In order to improve the safety of COVID-19 vaccines, there is an urgent need to unravel the pathogenesis of vaccineinduced immune thrombotic thrombocytopenia (VITT), a severe complication of recombinant adenoviral vector vaccines used to prevent COVID-19, and likely due to anti-platelet factor 4 (PF4) IgG antibodies. In this study, we demonstrated that 1E12, a chimeric anti-PF4 antibody with a human Fc fragment, fully mimics the effects of human VITT antibodies, as it activates platelets to a similar level in the presence of platelet factor 4 (PF4). Incubated with neutrophils, platelets and PF4, 1E12 also strongly induces NETosis, and in a microfluidic model of whole blood thrombosis, it triggers the formation of large platelet/leukocyte thrombi containing fibrin(ogen). In addition, a deglycosylated form of 1E12 (DG-1E12), which still binds PF4 but no longer interacts with Fcγ receptors, inhibits platelet, granulocyte and clotting activation induced by human anti-PF4 VITT antibodies. This strongly supports that 1E12 and VITT antibodies recognize overlapping epitopes on PF4. In conclusion, 1E12 is a potentially important tool to study the pathophysiology of VITT, and for establishing mouse models. On the other hand, DG-1E12 may help the development of a new drug that specifically neutralizes the pathogenic effect of autoimmune anti-PF4 antibodies, such as those associated with VITT.


Subject(s)
COVID-19 Vaccines , COVID-19 , Purpura, Thrombocytopenic, Idiopathic , Thrombocytopenia , Animals , COVID-19 Vaccines/adverse effects , Epitopes , Fibrin , Humans , Immunoglobulin Fc Fragments , Immunoglobulin G , Mice , Platelet Activation , Platelet Factor 4/adverse effects , Platelet Factor 4/metabolism , Purpura, Thrombocytopenic, Idiopathic/chemically induced , Receptors, IgG/genetics , Receptors, IgG/metabolism , Thrombocytopenia/chemically induced , Thrombosis/pathology
18.
Int J Mol Sci ; 23(7)2022 Mar 31.
Article in English | MEDLINE | ID: covidwho-1776246

ABSTRACT

There is accumulating evidence that platelets play roles beyond their traditional functions in thrombosis and hemostasis, e.g., in inflammatory processes, infection and cancer, and that they interact, stimulate and regulate cells of the innate immune system such as neutrophils, monocytes and macrophages. In this review, we will focus on platelet activation in hemostatic and inflammatory processes, as well as platelet interactions with neutrophils and monocytes/macrophages. We take a closer look at the contributions of major platelet receptors GPIb, αIIbß3, TLT-1, CLEC-2 and Toll-like receptors (TLRs) as well as secretions from platelet granules on platelet-neutrophil aggregate and neutrophil extracellular trap (NET) formation in atherosclerosis, transfusion-related acute lung injury (TRALI) and COVID-19. Further, we will address platelet-monocyte and macrophage interactions during cancer metastasis, infection, sepsis and platelet clearance.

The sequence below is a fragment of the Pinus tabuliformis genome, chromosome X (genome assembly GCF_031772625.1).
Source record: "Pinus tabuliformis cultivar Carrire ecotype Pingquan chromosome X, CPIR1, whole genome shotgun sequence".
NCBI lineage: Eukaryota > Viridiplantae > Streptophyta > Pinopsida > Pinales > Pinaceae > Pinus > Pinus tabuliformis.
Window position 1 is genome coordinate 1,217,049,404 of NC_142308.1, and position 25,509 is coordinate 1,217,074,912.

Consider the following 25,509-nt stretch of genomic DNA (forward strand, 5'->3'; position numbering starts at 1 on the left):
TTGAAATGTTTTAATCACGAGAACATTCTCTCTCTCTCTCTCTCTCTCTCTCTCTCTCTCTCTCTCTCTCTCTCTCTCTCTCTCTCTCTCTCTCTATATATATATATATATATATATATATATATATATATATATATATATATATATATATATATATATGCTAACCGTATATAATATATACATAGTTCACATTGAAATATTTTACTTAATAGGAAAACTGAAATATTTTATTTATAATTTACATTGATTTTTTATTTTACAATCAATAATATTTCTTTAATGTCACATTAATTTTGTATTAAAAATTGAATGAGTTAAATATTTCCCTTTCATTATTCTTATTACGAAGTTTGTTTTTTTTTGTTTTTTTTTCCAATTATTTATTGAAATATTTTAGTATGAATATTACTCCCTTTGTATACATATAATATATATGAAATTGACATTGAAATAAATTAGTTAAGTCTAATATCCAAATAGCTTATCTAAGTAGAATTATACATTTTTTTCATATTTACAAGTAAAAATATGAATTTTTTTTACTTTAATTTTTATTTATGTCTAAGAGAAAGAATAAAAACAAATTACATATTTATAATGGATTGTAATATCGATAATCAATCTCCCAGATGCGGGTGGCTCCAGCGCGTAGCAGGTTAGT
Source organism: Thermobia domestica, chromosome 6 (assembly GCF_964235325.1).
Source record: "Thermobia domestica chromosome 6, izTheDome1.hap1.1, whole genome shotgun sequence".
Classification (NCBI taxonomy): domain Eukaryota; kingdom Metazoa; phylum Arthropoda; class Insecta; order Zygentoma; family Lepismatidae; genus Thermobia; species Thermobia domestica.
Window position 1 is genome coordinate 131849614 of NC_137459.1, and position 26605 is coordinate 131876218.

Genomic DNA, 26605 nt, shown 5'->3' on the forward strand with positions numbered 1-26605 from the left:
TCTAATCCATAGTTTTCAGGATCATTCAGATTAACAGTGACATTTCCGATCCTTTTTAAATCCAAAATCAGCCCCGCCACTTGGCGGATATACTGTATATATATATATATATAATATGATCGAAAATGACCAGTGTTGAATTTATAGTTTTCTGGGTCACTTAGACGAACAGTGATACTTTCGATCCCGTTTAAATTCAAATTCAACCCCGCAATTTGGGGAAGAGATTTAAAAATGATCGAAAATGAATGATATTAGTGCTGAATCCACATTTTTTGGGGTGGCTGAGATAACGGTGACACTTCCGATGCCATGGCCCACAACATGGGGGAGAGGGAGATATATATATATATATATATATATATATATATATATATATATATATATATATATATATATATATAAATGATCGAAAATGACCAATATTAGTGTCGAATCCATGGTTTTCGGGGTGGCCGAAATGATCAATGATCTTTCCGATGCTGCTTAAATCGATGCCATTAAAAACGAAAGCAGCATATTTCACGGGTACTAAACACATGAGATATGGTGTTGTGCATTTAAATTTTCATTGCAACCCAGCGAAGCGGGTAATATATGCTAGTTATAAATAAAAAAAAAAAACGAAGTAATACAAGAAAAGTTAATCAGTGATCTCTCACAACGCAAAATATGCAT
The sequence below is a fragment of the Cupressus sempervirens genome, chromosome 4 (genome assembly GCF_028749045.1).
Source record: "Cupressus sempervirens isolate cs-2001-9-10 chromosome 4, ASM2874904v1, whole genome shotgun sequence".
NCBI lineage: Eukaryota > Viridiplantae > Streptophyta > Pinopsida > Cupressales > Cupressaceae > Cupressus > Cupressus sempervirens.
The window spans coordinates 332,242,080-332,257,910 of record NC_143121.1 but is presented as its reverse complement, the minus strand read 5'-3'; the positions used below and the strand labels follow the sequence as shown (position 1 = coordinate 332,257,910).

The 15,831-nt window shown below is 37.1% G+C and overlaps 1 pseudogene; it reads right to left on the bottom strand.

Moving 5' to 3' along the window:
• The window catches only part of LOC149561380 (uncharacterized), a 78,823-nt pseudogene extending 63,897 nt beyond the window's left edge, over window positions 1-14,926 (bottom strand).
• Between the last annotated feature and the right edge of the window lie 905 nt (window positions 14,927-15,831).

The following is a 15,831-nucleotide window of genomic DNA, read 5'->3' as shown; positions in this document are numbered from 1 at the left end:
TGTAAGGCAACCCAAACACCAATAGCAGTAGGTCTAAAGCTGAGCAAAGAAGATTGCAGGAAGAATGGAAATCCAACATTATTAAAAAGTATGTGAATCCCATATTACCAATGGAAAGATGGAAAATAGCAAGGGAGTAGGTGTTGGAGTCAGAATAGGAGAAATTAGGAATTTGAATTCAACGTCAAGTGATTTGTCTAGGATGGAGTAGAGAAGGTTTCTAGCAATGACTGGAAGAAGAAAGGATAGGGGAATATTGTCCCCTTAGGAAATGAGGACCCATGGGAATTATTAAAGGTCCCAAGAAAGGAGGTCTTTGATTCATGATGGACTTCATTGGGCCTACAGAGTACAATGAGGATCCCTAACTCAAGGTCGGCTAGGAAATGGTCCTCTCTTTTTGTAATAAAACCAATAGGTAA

Subject(s)
COVID-19 , Thrombosis , Blood Platelets/pathology , Hemostasis , Humans , Immunity, Innate , Inflammation/pathology , Neutrophils/pathology , Platelet Activation , Thrombosis/pathology
19.
Front Immunol ; 13: 807934, 2022.
Article in English | MEDLINE | ID: covidwho-1775663

ABSTRACT

Coronavirus disease 2019 (COVID-19) is a highly prothrombotic viral infection that primarily manifests as an acute respiratory syndrome. However, critically ill COVID-19 patients will often develop venous thromboembolism with associated increases in morbidity and mortality. The cause for this prothrombotic state is unclear but is likely related to platelet hyperactivation. In this review, we summarize the current evidence surrounding COVID-19 thrombosis and platelet hyperactivation. We highlight the fact that several studies have identified a soluble factor in COVID-19 patient plasma that is capable of altering platelet phenotype in vitro. Furthermore, this soluble factor appears to be an immune complex, which may be composed of COVID-19 Spike protein and related antibodies. We suggest that these Spike-specific immune complexes contribute to COVID-19 platelet activation and thrombosis in a manner similar to heparin-induced thrombocytopenia. Understanding this underlying pathobiology will be critical for advancement of future research and therapeutic options.


Subject(s)
COVID-19 , Thrombosis , Antigen-Antibody Complex/adverse effects , Humans , Platelet Activation , Platelet Factor 4 , SARS-CoV-2 , Thrombosis/etiology
20.
Minerva Anestesiol ; 88(6): 472-478, 2022 06.
Article in English | MEDLINE | ID: covidwho-1754132

ABSTRACT

BACKGROUND: Platelet activation at the early stage of COVID-19 is poorly described. The need for antiplatelet therapy in patients with COVID-19 remains controversial. We characterized the platelet activation profile in hospitalized patients at the early stage of COVID-19 using the modified prothrombinase Platelet Activation State (PAS) Assay. METHODS: Sixteen patients admitted to the emergency department of the IRCCS San Raffaele Hospital (Milan, Italy) between February 8 and April 2021 were enrolled. All patients presented with respiratory symptoms and tested positive for severe acute respiratory syndrome Coronavirus 2 (SARS-CoV-2). Platelet activation was measured via the PAS Assay within 24 hours from patients' hospital admission. Data were compared with those measured in N.=24 healthy subjects (controls). RESULTS: Platelet activation was significantly higher in COVID-19 patients with respect to controls (PAS=0.63 [0.58-0.98%] vs. 0.46 [0.40-0.65%], respectively; P=0.03). Of note, highest PAS values were measured in the two patients with the worst clinical outcome, i.e., death because of respiratory failure (PAS=2.09% and 1.20%, respectively). No differences in standard coagulation parameters were noted between these two patients and those who were later discharged home. CONCLUSIONS: This study provides evidence of significant platelet activation state at the early stage of COVID-19 and suggests that the patient-specific platelet activation profile is a reliable clinical marker to stratify COVID-19 patients at high risk of poor clinical outcome who might potentially benefit from antiplatelet therapy.


Subject(s)
COVID-19 , Hospitalization , Humans , Platelet Activation , Platelet Aggregation Inhibitors/therapeutic use , SARS-CoV-2